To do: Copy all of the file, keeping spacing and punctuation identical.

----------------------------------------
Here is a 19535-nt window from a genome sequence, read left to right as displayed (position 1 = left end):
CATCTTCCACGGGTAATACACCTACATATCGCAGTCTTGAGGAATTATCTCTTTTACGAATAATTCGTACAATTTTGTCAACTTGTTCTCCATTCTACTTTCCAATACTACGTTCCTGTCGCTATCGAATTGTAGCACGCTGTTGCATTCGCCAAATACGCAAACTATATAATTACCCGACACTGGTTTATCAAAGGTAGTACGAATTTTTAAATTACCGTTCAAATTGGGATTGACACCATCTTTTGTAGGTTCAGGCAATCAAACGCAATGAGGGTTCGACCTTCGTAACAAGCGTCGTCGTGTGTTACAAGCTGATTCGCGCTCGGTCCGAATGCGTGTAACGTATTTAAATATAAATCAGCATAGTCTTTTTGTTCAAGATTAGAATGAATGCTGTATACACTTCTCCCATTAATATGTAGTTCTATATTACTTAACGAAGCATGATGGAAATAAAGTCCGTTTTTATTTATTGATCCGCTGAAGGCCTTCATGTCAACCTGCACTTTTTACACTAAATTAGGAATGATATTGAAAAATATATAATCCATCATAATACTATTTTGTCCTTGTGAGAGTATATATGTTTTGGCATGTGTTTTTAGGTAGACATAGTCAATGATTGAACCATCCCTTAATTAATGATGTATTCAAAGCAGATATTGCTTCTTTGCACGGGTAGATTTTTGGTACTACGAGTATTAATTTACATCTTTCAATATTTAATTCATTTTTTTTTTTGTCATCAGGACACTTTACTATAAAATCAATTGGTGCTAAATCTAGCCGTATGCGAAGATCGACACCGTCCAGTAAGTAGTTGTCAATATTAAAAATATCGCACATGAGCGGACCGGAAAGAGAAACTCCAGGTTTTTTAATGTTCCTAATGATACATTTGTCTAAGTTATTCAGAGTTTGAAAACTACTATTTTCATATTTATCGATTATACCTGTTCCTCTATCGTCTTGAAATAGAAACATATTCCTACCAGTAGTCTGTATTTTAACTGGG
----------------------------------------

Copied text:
Here is a 19535-nt window from a genome sequence, read left to right as displayed (position 1 = left end):
CATCTTCCACGGGTAATACACCTACATATCGCAGTCTTGAGGAATTATCTCTTTTACGAATAATTCGTACAATTTTGTCAACTTGTTCTCCATTCTACTTTCCAATACTACGTTCCTGTCGCTATCGAATTGTAGCACGCTGTTGCATTCGCCAAATACGCAAACTATATAATTACCCGACACTGGTTTATCAAAGGTAGTACGAATTTTTAAATTACCGTTCAAATTGGGATTGACACCATCTTTTGTAGGTTCAGGCAATCAAACGCAATGAGGGTTCGACCTTCGTAACAAGCGTCGTCGTGTGTTACAAGCTGATTCGCGCTCGGTCCGAATGCGTGTAACGTATTTAAATATAAATCAGCATAGTCTTTTTGTTCAAGATTAGAATGAATGCTGTATACACTTCTCCCATTAATATGTAGTTCTATATTACTTAACGAAGCATGATGGAAATAAAGTCCGTTTTTATTTATTGATCCGCTGAAGGCCTTCATGTCAACCTGCACTTTTTACACTAAATTAGGAATGATATTGAAAAATATATAATCCATCATAATACTATTTTGTCCTTGTGAGAGTATATATGTTTTGGCATGTGTTTTTAGGTAGACATAGTCAATGATTGAACCATCCCTTAATTAATGATGTATTCAAAGCAGATATTGCTTCTTTGCACGGGTAGATTTTTGGTACTACGAGTATTAATTTACATCTTTCAATATTTAATTCATTTTTTTTTTTGTCATCAGGACACTTTACTATAAAATCAATTGGTGCTAAATCTAGCCGTATGCGAAGATCGACACCGTCCAGTAAGTAGTTGTCAATATTAAAAATATCGCACATGAGCGGACCGGAAAGAGAAACTCCAGGTTTTTTAATGTTCCTAATGATACATTTGTCTAAGTTATTCAGAGTTTGAAAACTACTATTTTCATATTTATCGATTATACCTGTTCCTCTATCGTCTTGAAATAGAAACATATTCCTACCAGTAGTCTGTATTTTAACTGGG